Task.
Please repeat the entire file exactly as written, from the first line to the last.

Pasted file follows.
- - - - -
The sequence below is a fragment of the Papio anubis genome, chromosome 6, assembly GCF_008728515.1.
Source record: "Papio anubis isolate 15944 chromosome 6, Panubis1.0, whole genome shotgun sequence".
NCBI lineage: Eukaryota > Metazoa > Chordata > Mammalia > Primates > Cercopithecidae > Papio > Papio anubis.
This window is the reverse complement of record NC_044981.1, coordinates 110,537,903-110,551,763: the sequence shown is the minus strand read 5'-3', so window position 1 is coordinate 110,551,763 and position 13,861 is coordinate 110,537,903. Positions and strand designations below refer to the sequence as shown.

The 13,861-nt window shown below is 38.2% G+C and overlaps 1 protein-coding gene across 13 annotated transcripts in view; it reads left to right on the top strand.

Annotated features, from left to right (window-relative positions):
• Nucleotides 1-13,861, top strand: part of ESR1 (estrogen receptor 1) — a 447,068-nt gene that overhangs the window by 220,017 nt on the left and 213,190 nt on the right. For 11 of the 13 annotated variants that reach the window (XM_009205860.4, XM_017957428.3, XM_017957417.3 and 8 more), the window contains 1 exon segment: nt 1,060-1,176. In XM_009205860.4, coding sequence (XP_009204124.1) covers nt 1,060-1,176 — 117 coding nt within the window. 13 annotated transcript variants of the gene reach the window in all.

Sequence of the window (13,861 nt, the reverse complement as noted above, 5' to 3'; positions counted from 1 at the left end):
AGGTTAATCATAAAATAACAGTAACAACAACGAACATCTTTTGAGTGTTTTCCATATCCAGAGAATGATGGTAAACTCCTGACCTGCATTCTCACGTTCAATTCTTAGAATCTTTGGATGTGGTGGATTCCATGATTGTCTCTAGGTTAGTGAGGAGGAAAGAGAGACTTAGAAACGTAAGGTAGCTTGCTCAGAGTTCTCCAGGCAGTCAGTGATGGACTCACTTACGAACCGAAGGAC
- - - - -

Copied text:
The sequence below is a fragment of the Papio anubis genome, chromosome 6, assembly GCF_008728515.1.
Source record: "Papio anubis isolate 15944 chromosome 6, Panubis1.0, whole genome shotgun sequence".
NCBI lineage: Eukaryota > Metazoa > Chordata > Mammalia > Primates > Cercopithecidae > Papio > Papio anubis.
This window is the reverse complement of record NC_044981.1, coordinates 110,537,903-110,551,763: the sequence shown is the minus strand read 5'-3', so window position 1 is coordinate 110,551,763 and position 13,861 is coordinate 110,537,903. Positions and strand designations below refer to the sequence as shown.

The 13,861-nt window shown below is 38.2% G+C and overlaps 1 protein-coding gene across 13 annotated transcripts in view; it reads left to right on the top strand.

Annotated features, from left to right (window-relative positions):
• Nucleotides 1-13,861, top strand: part of ESR1 (estrogen receptor 1) — a 447,068-nt gene that overhangs the window by 220,017 nt on the left and 213,190 nt on the right. For 11 of the 13 annotated variants that reach the window (XM_009205860.4, XM_017957428.3, XM_017957417.3 and 8 more), the window contains 1 exon segment: nt 1,060-1,176. In XM_009205860.4, coding sequence (XP_009204124.1) covers nt 1,060-1,176 — 117 coding nt within the window. 13 annotated transcript variants of the gene reach the window in all.

Sequence of the window (13,861 nt, the reverse complement as noted above, 5' to 3'; positions counted from 1 at the left end):
AGGTTAATCATAAAATAACAGTAACAACAACGAACATCTTTTGAGTGTTTTCCATATCCAGAGAATGATGGTAAACTCCTGACCTGCATTCTCACGTTCAATTCTTAGAATCTTTGGATGTGGTGGATTCCATGATTGTCTCTAGGTTAGTGAGGAGGAAAGAGAGACTTAGAAACGTAAGGTAGCTTGCTCAGAGTTCTCCAGGCAGTCAGTGATGGACTCACTTACGAACCGAAGGAC